The Fearon decision comes as a major disappointment, particularly in light of the Supreme Court’s recent run of pro-privacy decisions. And also in light of a recent decision on similar issues by the US Supreme Court – Riley v. California – in which the US Supreme Court ruled unanimously that a search warrant is required to search a cell phone.
The Supreme Court ruling in Fearon raises several questions about how the safeguards set out by the Court will result in greater certainty in search practices on the ground. The majority judgment briefly addresses the issue of password protection, which was a point under consideration in the lower courts. The Court rejects the idea that password protection correlates to any greater expectation of privacy in the phone, but does not address the question that logically flows: what happens when a cell phone is password protected and the arrested individual does not provide the arresting officers with the password to unlock the phone (as we assume he or she is not required to do, per the right to remain silent)? Are officers able to undertake a search of the phone through some alternative means? What if that process would require sending the phone elsewhere? Wouldn’t that contradict the need for a search to be truly incidental and done promptly upon arrest?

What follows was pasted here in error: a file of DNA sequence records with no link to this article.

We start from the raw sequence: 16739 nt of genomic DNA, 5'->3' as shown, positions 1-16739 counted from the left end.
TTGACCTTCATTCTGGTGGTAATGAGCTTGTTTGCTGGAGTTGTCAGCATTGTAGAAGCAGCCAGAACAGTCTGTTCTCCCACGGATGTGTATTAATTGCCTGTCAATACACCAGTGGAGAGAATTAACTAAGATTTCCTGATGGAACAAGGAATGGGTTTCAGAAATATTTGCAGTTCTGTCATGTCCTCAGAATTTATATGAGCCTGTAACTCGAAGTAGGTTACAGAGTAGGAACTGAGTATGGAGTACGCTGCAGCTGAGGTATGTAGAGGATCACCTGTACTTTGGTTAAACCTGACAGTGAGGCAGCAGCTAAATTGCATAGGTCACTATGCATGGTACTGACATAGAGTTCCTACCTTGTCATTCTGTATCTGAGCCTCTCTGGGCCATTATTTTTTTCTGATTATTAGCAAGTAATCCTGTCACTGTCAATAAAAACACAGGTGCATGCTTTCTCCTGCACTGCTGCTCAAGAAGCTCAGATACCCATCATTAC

While the majority holds that the nature and extent of searches must be tailored to their purpose – such that only recently sent or drafted messages, photos, and call logs will generally be available for search – it leaves an ominous opening for “other searches” to be justified “in some circumstances.” The outcome will likely be more litigation to exclude evidence, not less. The majority’s “act first, answer questions later” approach does nothing to remedy the serious privacy intrusion this will bring into the lives of those who are arrested, but ultimately never charged or tried since the remedy for a serious violation of privacy rights is usually to have the evidence excluded. Detailed police-note taking is, as the dissenting judges observe, an impractical requirement and an inadequate remedy for such an extraordinary search power. Are police really in the best position to make these decisions – not only concerning whether the law enforcement objective outweighs an individual’s privacy interest sufficient to search, but also about the extent to which such a search would be reasonable in the circumstances? Not in our view.
The Fearon decision is a huge step backwards for privacy rights in Canada. By replacing prior judicial oversight and authorization with the relatively modest “safeguards” set out by the Court, neither privacy rights, nor certainty in the application of the law will be served.